Ok, my last attempt at trying to “Irish up” my cooking (for this year, anyway). I managed to find some chocolate buttons that are gluten free, so they tend to find their way into just about everything sometimes! You will need a flour leaf clover cutter for these, but you should be able to get it at any good kitchen supply shop. Or, you can use the basic recipe (omit the Irish cream and substitute vanilla or some other liquid flavouring) and make whatever shape you want of course.
Four Leaf Clover Irish Cream Biscuits
Preheat a fan forced oven to 140 celcius (160 if not fan forced).
125g butter, softened
1 cup plain gluten free flour
1 cup self raising gluten free flour
1 tsp xanthan gum
1/2 cup sugar (you can use caster sugar, but just plain white sugar is ok too)
1 capful of Irish Cream (or whatever liquid you prefer)
Green chocolate buttons – you should get about 36-40 biscuits, so will need at least that many)
Cream the butter and sugar, add egg and beat in well. Mix in flours, gum and liquid – the mixture should now be doughy. Turn out onto a lightly floured board, and roll to 1cm thickness. Cut out shapes, re-roll scraps and repeat. Place biscuits on trays which have been lined with baking paper. Push a button into each and bake. The biscuits should take around 15 minutes, or until lightly browned (watch them carefully, as they are too thin to allow to burn, they will just crumble).
Continuing with the Irish theme here (and excuses to dabble in the various bottles weighing down my sideboard) I thought putting green buttons and Irish Cream in a buttercake would give me justification to call it Irish!
Irish Cream Buttercake
125g softened butter
1/2 cup caster sugar
2 eggs, beaten
1/2 cup Irish Cream
1 & 1/2 cups gluten free self raising flour
1 tsp xanthan gum
1/2 cup green buttons
For the icing:
1 & 1/2 cups sifted gluten free icing sugar
25g softened butter
1 capful of Irish Cream
Additional green buttons or whatever you fancy for decoration.
Preheat a fan forced oven to 160 celcius (180 if not fan forced)
Cream the butter and sugar, add eggs one at a time and beat after each, alternately add small amounts of flour, gum and Irish Cream until well combined. After the batter is prepared, slowly fold through the buttons. Pour into a 15cm pan (I used a silicon pan, grease the pan if you use a metal pan) and bake. Cake is cooked when a skewer inserted comes out clean. It should take approximately 35 – 40 minutes. Let stand in the pan for a couple of minutes, then allow to cool on a wire cooker while you are preparing the icing.
For the icing – beat together the butter and icing sugar until smooth, then add the Irish Cream. Remember, although the alcohol in the cake has been baked out, the alcohol in the icing is active. If you want to serve this to children, delete the Irish cream from the icing and use vanilla instead. Spread over cake, decorate and enjoy.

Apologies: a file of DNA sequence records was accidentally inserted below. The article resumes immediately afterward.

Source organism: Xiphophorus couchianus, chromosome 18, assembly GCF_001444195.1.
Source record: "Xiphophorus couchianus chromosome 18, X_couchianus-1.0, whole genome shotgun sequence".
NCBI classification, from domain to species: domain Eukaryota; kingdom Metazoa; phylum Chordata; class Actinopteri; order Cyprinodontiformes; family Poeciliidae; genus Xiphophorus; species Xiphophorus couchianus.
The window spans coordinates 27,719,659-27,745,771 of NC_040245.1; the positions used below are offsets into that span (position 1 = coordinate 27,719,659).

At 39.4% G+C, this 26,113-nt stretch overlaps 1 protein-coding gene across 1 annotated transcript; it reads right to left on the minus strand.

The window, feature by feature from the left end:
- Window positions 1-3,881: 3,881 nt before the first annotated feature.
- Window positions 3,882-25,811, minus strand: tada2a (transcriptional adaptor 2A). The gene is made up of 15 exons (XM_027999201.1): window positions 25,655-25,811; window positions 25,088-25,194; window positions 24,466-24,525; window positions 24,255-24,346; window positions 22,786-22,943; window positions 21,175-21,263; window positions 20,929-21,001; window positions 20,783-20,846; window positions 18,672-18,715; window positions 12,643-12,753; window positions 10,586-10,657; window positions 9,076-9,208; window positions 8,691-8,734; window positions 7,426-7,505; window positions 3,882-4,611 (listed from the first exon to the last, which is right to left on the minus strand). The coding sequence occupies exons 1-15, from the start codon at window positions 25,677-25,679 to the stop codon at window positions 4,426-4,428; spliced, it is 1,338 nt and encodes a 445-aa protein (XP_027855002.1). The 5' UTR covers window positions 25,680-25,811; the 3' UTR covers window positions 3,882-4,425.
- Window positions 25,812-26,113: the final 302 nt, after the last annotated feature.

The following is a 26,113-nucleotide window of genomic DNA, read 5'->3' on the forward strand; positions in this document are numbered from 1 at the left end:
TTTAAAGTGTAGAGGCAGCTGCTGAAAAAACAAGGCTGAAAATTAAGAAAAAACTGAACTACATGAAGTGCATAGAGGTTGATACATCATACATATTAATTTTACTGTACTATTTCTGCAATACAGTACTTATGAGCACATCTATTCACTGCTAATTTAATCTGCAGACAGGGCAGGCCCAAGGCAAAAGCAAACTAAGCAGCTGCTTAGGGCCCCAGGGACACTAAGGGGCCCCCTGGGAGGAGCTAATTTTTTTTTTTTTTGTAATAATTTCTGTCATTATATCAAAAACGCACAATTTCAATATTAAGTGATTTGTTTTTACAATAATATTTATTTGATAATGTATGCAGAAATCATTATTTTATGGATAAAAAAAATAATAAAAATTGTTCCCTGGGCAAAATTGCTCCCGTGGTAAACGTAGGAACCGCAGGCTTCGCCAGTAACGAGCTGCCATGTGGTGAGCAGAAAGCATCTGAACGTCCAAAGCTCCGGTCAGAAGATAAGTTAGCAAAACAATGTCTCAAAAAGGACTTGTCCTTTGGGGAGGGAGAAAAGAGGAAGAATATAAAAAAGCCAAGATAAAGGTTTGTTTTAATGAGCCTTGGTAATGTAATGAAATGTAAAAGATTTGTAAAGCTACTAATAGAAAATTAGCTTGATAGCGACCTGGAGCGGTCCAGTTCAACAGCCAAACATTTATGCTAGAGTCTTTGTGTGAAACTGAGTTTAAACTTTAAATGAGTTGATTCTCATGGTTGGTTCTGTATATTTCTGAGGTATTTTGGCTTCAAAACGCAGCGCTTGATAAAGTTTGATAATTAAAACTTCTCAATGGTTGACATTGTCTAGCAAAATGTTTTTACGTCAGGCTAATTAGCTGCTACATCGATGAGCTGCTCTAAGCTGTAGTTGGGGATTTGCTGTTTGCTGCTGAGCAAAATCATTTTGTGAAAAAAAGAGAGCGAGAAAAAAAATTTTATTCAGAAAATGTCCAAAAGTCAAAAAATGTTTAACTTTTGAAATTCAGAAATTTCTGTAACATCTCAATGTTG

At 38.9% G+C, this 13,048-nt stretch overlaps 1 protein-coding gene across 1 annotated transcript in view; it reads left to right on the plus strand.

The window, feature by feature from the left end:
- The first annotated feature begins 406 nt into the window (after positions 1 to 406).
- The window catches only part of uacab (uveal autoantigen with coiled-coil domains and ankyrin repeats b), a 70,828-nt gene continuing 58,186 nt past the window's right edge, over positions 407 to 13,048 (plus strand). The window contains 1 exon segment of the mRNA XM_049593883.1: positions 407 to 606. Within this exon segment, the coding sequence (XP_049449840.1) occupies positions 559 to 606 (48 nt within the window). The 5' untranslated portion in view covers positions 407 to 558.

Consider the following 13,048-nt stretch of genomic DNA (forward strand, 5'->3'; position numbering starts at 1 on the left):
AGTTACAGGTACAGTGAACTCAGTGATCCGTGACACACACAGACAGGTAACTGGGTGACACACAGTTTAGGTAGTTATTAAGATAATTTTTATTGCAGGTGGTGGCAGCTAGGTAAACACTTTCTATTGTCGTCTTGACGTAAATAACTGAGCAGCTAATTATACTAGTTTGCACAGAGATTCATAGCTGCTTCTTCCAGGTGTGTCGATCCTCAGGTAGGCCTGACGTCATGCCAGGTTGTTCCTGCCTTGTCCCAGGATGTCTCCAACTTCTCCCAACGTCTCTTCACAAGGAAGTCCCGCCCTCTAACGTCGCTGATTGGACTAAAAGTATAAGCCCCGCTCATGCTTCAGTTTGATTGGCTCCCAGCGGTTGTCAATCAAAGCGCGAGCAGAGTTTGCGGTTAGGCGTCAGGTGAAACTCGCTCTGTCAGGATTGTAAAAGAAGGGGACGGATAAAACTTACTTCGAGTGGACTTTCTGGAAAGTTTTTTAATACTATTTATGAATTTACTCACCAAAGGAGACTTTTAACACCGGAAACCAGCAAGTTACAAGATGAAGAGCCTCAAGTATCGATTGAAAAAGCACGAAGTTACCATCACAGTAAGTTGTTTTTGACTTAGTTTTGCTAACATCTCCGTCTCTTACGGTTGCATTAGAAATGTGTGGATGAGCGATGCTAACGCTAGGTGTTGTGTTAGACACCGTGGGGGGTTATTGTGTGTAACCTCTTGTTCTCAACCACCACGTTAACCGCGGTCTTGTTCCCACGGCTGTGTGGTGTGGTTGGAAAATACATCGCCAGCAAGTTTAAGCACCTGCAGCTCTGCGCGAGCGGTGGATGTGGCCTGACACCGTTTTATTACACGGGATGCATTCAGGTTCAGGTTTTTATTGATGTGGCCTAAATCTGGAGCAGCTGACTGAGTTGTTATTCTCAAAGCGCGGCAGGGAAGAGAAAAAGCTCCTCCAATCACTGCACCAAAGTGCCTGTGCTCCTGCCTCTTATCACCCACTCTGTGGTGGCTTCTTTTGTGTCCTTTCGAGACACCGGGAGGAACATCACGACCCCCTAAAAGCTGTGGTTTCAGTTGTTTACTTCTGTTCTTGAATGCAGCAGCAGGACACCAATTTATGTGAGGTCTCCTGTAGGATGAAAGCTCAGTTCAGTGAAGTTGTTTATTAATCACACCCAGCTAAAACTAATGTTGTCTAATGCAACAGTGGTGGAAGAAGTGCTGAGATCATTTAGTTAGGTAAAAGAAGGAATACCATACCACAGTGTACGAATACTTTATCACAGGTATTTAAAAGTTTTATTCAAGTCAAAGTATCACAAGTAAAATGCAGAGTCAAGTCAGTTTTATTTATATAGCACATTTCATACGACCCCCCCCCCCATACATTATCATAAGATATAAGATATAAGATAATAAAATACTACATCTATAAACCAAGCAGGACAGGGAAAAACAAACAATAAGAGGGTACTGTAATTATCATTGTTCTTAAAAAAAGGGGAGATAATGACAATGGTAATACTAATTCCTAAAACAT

Whole Irish Cream Buttercake
I made this just as an idea, to see if the flavours would work, and they did. My husband (he is SO tactful) said that it looked like brains in a bowl, but it tasted good. This is a very simple, very lazy way of cooking a custard if you are a bit short on time, or disinclined to putting in a lot of effort to a dessert (we had been working in the garden most of the day, and while he cooked the bbq, I tried to work out what to serve for dessert, but wasn’t terribly interested in cooking). I didn’t cook this in a waterbath as you traditionally do with a baked custard, and that’s probably why the custard bubbled the way it did, but I kind of like the oddness of it. Now I am thinking of things I could do with this custard – maybe in a tart?
The beauty of this is that I mixed the custard straight in the casserole dish, so minimal washing up involved! I served five with this mixture, although some people added cream or ice-cream, it would probably serve four without those additions.
Irish cream custard
1 cup cream, mixed with one tablespoon of milk
1 tablespoon honey
1/2 cup irish cream
Preheat a fan forced oven to 170 celcius (180 if not).
In a two litre casserole dish, beat the eggs, then mix in the cream and milk, then add the honey and irish cream. Bake for approximately 25 minutes (ovens will vary) – it is cooked when the top is lightly browned and has risen up a little. It will fall when you take it out of the oven.
You can either spoon into bowls so that the top shows, or flip it over so you get the wonderful appearance of the bubbles.